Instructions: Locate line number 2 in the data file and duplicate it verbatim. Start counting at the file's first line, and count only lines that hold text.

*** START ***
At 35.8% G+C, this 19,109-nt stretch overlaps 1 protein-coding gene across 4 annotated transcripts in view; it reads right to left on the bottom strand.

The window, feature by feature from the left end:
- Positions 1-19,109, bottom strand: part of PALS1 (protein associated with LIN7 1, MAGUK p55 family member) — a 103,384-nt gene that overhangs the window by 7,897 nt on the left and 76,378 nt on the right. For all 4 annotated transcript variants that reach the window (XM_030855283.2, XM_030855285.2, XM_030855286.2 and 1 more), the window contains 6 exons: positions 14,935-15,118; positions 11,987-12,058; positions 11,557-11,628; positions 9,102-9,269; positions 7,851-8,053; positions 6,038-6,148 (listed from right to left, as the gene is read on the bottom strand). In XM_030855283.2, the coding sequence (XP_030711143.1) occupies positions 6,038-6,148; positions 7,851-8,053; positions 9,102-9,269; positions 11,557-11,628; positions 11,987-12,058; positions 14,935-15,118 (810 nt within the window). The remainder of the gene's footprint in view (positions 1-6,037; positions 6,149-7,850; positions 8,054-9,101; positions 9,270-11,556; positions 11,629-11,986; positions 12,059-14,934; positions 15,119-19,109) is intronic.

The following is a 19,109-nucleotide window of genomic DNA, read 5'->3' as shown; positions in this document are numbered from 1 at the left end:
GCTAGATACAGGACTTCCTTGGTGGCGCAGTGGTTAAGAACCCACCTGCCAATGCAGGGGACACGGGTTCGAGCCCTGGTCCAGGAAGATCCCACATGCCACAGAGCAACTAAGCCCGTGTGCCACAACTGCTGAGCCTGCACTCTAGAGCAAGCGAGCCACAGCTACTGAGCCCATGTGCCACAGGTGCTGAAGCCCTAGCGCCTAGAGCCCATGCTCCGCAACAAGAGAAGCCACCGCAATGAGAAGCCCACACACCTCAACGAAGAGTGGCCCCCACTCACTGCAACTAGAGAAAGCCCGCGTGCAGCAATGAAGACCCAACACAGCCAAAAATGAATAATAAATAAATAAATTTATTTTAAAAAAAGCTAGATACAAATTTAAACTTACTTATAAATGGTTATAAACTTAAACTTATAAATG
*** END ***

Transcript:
The window, feature by feature from the left end: